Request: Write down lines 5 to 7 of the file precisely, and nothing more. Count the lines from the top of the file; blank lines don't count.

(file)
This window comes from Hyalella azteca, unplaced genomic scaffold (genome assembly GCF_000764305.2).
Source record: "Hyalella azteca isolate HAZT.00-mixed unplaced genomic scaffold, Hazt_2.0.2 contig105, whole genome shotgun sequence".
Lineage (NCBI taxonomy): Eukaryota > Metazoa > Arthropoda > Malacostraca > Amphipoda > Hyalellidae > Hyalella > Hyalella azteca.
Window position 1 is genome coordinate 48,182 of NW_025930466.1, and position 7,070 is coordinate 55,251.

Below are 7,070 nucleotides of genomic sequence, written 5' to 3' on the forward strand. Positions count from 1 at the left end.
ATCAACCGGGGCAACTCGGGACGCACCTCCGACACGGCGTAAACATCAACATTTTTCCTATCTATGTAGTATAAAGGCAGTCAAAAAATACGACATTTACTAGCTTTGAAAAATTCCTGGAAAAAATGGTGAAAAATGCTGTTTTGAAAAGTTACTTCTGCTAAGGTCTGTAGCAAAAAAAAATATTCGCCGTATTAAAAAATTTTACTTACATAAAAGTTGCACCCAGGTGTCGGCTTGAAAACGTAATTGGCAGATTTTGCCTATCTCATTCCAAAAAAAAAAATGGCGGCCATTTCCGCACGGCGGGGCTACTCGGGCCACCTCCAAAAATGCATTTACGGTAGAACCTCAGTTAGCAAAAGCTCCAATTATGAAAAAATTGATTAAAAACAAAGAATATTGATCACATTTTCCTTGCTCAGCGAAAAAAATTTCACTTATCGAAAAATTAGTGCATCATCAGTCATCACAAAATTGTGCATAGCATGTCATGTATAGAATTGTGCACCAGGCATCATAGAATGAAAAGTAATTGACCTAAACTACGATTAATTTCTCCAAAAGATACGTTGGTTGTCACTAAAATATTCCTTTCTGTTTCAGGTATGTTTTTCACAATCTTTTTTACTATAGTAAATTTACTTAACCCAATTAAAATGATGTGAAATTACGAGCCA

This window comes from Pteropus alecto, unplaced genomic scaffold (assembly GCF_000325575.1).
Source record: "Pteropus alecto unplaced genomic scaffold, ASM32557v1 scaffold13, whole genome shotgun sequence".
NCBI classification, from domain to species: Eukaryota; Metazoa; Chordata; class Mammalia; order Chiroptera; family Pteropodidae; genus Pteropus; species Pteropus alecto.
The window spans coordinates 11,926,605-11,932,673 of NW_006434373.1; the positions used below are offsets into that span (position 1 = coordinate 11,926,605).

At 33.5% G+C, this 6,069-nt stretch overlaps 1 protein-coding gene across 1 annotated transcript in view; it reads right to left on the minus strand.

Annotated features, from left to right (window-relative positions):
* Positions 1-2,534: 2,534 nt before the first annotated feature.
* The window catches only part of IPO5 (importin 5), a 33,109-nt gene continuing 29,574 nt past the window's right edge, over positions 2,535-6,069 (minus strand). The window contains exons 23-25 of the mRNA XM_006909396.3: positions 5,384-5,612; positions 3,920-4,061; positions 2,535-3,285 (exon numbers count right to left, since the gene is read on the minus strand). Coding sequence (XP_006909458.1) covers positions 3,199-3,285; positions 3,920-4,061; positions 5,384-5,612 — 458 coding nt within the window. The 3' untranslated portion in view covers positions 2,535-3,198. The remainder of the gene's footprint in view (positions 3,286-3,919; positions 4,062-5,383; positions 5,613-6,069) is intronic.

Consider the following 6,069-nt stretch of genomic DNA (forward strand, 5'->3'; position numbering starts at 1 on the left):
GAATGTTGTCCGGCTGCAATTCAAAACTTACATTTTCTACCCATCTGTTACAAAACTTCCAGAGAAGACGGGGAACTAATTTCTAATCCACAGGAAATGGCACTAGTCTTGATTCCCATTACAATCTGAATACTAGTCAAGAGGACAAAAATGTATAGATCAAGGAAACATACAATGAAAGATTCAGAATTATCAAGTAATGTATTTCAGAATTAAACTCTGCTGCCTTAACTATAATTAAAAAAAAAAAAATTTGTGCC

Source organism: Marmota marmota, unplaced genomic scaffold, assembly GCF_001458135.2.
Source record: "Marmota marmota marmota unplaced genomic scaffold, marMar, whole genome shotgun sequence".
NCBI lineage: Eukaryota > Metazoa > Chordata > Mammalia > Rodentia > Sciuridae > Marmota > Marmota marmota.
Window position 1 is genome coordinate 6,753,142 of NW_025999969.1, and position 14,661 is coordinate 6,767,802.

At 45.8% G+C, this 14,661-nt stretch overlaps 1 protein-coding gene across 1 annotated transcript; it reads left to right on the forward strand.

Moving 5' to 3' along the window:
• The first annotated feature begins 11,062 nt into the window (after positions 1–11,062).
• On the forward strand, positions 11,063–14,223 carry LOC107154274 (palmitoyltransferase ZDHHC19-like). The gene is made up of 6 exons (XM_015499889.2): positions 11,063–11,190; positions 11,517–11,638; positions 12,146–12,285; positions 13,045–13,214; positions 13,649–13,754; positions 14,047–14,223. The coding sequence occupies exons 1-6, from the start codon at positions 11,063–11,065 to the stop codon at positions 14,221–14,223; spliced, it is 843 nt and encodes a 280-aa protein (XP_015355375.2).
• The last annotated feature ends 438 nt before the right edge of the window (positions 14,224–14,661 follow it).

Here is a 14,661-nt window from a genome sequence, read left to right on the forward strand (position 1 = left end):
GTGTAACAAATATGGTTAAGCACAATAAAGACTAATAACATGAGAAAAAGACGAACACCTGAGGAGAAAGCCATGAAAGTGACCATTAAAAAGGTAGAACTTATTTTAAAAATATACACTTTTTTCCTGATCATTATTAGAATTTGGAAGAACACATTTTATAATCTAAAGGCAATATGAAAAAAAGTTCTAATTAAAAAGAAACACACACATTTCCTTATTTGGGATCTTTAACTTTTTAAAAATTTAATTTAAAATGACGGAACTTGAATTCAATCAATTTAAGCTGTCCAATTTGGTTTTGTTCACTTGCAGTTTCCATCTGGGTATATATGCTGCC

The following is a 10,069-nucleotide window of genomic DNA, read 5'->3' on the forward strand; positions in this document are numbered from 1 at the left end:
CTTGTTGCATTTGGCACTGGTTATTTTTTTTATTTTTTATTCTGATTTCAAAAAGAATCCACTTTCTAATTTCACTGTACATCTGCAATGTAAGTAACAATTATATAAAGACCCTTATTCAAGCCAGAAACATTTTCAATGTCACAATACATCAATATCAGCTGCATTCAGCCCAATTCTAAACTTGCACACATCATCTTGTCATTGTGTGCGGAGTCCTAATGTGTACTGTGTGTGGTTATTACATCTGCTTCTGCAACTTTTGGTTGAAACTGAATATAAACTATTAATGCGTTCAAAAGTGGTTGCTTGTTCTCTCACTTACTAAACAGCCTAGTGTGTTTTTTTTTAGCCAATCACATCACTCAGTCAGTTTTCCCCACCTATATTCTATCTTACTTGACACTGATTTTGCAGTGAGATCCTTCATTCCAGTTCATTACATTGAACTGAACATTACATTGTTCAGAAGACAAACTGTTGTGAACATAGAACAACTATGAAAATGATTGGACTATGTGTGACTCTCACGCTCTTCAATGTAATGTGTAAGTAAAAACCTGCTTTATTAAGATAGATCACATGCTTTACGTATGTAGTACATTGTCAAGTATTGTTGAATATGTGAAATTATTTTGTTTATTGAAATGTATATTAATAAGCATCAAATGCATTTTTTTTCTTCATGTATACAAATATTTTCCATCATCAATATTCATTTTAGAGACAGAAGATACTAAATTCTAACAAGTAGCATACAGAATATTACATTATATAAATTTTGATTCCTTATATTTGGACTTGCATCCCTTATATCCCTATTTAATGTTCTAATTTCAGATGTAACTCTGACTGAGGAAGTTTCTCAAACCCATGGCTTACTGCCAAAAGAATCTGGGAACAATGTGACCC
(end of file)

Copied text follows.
Below are 7,070 nucleotides of genomic sequence, written 5' to 3' on the forward strand. Positions count from 1 at the left end.
ATCAACCGGGGCAACTCGGGACGCACCTCCGACACGGCGTAAACATCAACATTTTTCCTATCTATGTAGTATAAAGGCAGTCAAAAAATACGACATTTACTAGCTTTGAAAAATTCCTGGAAAAAATGGTGAAAAATGCTGTTTTGAAAAGTTACTTCTGCTAAGGTCTGTAGCAAAAAAAAATATTCGCCGTATTAAAAAATTTTACTTACATAAAAGTTGCACCCAGGTGTCGGCTTGAAAACGTAATTGGCAGATTTTGCCTATCTCATTCCAAAAAAAAAAATGGCGGCCATTTCCGCACGGCGGGGCTACTCGGGCCACCTCCAAAAATGCATTTACGGTAGAACCTCAGTTAGCAAAAGCTCCAATTATGAAAAAATTGATTAAAAACAAAGAATATTGATCACATTTTCCTTGCTCAGCGAAAAAAATTTCACTTATCGAAAAATTAGTGCATCATCAGTCATCACAAAATTGTGCATAGCATGTCATGTATAGAATTGTGCACCAGGCATCATAGAATGAAAAGTAATTGACCTAAACTACGATTAATTTCTCCAAAAGATACGTTGGTTGTCACTAAAATATTCCTTTCTGTTTCAGGTATGTTTTTCACAATCTTTTTTACTATAGTAAATTTACTTAACCCAATTAAAATGATGTGAAATTACGAGCCA

This window comes from Pteropus alecto, unplaced genomic scaffold (assembly GCF_000325575.1).